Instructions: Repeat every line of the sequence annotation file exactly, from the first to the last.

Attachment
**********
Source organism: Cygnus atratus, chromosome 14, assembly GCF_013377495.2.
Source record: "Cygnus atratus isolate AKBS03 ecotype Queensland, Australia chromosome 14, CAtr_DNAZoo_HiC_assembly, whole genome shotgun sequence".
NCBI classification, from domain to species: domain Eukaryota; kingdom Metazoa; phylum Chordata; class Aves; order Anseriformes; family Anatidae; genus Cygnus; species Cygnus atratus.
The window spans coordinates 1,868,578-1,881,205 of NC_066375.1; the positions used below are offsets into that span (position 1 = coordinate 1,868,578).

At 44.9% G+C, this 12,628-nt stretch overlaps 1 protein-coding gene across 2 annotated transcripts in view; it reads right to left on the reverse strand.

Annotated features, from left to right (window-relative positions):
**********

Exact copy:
Source organism: Cygnus atratus, chromosome 14, assembly GCF_013377495.2.
Source record: "Cygnus atratus isolate AKBS03 ecotype Queensland, Australia chromosome 14, CAtr_DNAZoo_HiC_assembly, whole genome shotgun sequence".
NCBI classification, from domain to species: domain Eukaryota; kingdom Metazoa; phylum Chordata; class Aves; order Anseriformes; family Anatidae; genus Cygnus; species Cygnus atratus.
The window spans coordinates 1,868,578-1,881,205 of NC_066375.1; the positions used below are offsets into that span (position 1 = coordinate 1,868,578).

At 44.9% G+C, this 12,628-nt stretch overlaps 1 protein-coding gene across 2 annotated transcripts in view; it reads right to left on the reverse strand.

Annotated features, from left to right (window-relative positions):